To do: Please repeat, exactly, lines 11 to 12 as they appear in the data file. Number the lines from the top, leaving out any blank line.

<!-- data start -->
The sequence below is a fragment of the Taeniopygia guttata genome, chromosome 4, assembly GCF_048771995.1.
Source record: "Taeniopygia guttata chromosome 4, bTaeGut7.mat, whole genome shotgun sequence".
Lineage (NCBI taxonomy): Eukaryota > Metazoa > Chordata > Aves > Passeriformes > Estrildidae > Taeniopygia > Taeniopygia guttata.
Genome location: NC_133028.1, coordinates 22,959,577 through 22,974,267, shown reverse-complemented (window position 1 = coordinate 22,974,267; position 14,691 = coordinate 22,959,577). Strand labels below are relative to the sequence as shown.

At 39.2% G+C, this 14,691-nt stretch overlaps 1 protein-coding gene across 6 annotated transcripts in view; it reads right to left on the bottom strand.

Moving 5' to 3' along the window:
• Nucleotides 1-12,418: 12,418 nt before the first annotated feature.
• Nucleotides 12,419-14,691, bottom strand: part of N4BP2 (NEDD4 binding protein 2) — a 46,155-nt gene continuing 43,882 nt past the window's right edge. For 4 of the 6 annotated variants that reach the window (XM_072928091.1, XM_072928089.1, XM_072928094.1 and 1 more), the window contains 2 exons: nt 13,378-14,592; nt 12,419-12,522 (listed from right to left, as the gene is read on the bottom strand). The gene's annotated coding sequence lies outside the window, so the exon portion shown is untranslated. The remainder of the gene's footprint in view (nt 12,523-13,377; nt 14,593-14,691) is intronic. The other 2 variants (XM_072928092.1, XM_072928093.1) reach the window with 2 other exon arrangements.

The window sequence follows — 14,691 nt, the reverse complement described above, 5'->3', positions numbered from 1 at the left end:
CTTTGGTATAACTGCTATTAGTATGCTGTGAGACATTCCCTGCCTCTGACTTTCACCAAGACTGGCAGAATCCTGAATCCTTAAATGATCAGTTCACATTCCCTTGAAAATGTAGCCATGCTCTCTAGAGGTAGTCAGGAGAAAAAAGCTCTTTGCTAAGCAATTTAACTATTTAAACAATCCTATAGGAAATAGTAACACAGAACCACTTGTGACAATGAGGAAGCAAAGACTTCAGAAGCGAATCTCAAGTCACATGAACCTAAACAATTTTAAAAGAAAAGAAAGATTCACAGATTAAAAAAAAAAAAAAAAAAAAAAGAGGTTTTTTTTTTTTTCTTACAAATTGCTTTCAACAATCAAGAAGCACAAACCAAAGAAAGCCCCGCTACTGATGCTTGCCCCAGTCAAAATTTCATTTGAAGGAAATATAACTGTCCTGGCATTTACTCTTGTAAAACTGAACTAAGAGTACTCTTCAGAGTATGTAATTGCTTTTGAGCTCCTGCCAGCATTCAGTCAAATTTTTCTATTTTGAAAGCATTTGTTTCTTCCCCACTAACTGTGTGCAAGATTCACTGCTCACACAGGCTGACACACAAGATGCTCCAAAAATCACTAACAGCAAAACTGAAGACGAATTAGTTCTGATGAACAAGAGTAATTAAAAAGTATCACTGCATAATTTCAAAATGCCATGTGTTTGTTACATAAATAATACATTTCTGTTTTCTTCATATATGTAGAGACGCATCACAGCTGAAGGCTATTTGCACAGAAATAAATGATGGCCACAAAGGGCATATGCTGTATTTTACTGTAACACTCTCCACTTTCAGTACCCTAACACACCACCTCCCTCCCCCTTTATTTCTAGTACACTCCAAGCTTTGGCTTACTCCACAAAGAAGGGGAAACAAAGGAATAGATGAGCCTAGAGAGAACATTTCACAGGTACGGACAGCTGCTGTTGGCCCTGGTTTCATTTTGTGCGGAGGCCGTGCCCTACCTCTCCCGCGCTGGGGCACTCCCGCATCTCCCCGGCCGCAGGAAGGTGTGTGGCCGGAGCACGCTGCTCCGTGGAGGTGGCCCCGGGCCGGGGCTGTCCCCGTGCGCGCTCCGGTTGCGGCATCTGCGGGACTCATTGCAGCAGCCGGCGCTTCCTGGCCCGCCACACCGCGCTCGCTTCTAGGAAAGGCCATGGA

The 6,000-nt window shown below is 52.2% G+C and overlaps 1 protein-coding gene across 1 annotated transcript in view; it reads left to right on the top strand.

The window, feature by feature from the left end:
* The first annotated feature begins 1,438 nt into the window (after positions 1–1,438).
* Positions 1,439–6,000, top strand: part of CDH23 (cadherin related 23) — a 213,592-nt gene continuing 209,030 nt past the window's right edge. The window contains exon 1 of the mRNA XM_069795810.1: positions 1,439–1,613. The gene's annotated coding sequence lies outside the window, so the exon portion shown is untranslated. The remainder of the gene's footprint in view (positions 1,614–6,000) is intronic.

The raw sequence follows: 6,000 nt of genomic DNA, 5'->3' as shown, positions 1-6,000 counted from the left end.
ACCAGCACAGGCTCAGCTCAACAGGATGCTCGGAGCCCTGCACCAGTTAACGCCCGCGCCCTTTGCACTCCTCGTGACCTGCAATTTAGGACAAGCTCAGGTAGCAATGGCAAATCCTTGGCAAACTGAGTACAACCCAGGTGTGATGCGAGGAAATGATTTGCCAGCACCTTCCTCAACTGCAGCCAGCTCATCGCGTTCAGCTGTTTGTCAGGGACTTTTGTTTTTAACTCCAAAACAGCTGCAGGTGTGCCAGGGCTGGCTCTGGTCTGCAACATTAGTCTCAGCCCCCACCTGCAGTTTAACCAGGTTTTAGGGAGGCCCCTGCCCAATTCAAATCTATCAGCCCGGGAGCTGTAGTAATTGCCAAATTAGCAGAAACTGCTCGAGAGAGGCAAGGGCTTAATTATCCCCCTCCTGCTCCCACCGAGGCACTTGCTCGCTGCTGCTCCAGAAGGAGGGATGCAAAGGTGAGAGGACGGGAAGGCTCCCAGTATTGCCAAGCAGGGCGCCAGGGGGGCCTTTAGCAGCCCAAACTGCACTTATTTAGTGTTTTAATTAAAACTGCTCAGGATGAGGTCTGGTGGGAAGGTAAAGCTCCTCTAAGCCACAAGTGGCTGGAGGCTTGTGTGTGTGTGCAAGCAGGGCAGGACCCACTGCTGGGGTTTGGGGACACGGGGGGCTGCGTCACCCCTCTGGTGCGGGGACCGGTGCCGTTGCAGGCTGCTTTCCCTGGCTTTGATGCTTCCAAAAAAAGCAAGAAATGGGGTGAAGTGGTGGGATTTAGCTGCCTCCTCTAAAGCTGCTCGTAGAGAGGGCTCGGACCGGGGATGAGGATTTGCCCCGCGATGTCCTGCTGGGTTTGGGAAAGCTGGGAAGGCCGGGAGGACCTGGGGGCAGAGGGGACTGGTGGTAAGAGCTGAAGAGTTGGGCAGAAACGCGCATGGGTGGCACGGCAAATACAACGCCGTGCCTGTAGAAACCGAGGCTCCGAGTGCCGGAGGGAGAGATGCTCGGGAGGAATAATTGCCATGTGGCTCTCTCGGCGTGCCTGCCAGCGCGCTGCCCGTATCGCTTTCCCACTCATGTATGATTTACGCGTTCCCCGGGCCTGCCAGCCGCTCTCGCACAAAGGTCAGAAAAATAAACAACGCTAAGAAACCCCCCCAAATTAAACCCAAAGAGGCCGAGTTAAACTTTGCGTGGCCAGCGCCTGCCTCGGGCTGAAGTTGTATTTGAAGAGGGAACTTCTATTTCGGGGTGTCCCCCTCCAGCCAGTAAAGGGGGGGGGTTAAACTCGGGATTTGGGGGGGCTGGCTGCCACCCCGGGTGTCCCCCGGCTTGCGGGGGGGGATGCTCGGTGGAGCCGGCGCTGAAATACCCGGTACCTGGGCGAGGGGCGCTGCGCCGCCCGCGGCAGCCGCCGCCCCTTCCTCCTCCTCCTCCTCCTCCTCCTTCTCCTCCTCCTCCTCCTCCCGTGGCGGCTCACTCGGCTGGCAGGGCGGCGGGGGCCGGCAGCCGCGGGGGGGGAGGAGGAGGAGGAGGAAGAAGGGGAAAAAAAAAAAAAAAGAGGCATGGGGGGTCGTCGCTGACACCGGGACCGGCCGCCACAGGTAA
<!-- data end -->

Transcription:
The 6,000-nt window shown below is 52.2% G+C and overlaps 1 protein-coding gene across 1 annotated transcript in view; it reads left to right on the top strand.

The window, feature by feature from the left end: